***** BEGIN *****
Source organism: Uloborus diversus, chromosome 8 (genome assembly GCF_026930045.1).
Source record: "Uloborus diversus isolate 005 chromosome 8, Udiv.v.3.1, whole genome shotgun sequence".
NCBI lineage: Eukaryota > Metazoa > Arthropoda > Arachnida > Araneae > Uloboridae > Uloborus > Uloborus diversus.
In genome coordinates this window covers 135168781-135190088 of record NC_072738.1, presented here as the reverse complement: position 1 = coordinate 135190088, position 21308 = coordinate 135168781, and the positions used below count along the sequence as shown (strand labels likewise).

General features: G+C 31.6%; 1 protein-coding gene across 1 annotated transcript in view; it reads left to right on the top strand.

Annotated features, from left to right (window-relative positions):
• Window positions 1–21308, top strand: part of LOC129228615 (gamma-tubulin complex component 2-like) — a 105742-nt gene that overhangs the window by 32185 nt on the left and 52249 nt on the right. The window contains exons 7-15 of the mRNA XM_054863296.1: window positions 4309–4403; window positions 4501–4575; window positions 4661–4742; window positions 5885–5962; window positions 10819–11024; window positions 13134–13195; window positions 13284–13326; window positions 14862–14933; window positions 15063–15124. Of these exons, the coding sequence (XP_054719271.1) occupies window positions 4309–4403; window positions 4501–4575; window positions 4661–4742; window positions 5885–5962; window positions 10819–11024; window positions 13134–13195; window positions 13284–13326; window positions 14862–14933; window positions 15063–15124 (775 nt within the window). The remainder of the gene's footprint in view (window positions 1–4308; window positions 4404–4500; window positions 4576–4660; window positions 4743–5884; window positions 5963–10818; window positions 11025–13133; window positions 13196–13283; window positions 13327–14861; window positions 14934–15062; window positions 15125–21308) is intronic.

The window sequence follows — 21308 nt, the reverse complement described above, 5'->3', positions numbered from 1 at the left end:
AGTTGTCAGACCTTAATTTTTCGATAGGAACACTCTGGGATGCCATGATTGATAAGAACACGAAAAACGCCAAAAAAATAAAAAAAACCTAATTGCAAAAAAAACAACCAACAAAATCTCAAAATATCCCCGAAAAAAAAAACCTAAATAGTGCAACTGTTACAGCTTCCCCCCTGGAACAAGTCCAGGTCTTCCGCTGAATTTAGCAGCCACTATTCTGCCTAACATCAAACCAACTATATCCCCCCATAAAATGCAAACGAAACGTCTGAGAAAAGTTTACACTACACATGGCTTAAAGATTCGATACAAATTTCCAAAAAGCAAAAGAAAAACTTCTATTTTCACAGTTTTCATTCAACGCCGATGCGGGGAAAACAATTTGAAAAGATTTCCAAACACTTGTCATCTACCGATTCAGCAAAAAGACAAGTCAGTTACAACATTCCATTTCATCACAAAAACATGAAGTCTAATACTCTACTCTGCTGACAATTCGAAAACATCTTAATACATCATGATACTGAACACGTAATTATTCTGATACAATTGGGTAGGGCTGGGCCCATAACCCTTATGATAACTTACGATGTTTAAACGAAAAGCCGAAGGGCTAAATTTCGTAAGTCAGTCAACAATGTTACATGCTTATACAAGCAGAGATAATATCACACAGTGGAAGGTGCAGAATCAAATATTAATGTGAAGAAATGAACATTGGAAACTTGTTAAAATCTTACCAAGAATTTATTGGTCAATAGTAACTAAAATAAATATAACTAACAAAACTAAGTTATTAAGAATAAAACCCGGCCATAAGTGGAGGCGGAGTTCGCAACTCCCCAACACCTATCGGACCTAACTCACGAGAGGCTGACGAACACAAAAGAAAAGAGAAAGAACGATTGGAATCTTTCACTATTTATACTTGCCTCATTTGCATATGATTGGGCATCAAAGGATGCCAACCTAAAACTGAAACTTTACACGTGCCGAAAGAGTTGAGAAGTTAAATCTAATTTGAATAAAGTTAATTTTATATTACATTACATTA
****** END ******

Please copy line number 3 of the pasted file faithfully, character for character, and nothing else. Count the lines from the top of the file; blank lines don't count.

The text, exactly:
NCBI lineage: Eukaryota > Metazoa > Arthropoda > Arachnida > Araneae > Uloboridae > Uloborus > Uloborus diversus.